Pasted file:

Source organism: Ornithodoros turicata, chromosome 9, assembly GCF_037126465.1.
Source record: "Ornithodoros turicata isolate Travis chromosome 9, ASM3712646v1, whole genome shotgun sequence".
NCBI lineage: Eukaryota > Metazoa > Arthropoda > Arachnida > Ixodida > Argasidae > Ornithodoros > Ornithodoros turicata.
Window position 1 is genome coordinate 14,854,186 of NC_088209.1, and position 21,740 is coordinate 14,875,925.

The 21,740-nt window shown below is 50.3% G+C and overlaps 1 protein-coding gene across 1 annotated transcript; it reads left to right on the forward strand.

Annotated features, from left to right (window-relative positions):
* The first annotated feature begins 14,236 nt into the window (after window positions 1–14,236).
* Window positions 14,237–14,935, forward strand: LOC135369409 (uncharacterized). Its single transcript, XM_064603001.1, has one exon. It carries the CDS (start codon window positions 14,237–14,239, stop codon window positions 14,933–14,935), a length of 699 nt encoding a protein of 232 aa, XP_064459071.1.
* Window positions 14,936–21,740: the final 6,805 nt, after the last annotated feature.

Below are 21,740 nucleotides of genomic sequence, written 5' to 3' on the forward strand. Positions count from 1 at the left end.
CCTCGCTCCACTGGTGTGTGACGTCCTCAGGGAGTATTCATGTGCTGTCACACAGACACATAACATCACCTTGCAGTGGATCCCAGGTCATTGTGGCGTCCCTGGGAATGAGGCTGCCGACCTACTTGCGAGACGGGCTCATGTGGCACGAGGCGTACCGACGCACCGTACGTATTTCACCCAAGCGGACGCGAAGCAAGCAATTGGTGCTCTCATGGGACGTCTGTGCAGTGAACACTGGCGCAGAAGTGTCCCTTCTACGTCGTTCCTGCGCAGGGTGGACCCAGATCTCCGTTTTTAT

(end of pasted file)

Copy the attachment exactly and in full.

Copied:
Source organism: Ornithodoros turicata, chromosome 9, assembly GCF_037126465.1.
Source record: "Ornithodoros turicata isolate Travis chromosome 9, ASM3712646v1, whole genome shotgun sequence".
NCBI lineage: Eukaryota > Metazoa > Arthropoda > Arachnida > Ixodida > Argasidae > Ornithodoros > Ornithodoros turicata.
Window position 1 is genome coordinate 14,854,186 of NC_088209.1, and position 21,740 is coordinate 14,875,925.

The 21,740-nt window shown below is 50.3% G+C and overlaps 1 protein-coding gene across 1 annotated transcript; it reads left to right on the forward strand.

Annotated features, from left to right (window-relative positions):
* The first annotated feature begins 14,236 nt into the window (after window positions 1–14,236).
* Window positions 14,237–14,935, forward strand: LOC135369409 (uncharacterized). Its single transcript, XM_064603001.1, has one exon. It carries the CDS (start codon window positions 14,237–14,239, stop codon window positions 14,933–14,935), a length of 699 nt encoding a protein of 232 aa, XP_064459071.1.
* Window positions 14,936–21,740: the final 6,805 nt, after the last annotated feature.

Below are 21,740 nucleotides of genomic sequence, written 5' to 3' on the forward strand. Positions count from 1 at the left end.
CCTCGCTCCACTGGTGTGTGACGTCCTCAGGGAGTATTCATGTGCTGTCACACAGACACATAACATCACCTTGCAGTGGATCCCAGGTCATTGTGGCGTCCCTGGGAATGAGGCTGCCGACCTACTTGCGAGACGGGCTCATGTGGCACGAGGCGTACCGACGCACCGTACGTATTTCACCCAAGCGGACGCGAAGCAAGCAATTGGTGCTCTCATGGGACGTCTGTGCAGTGAACACTGGCGCAGAAGTGTCCCTTCTACGTCGTTCCTGCGCAGGGTGGACCCAGATCTCCGTTTTTAT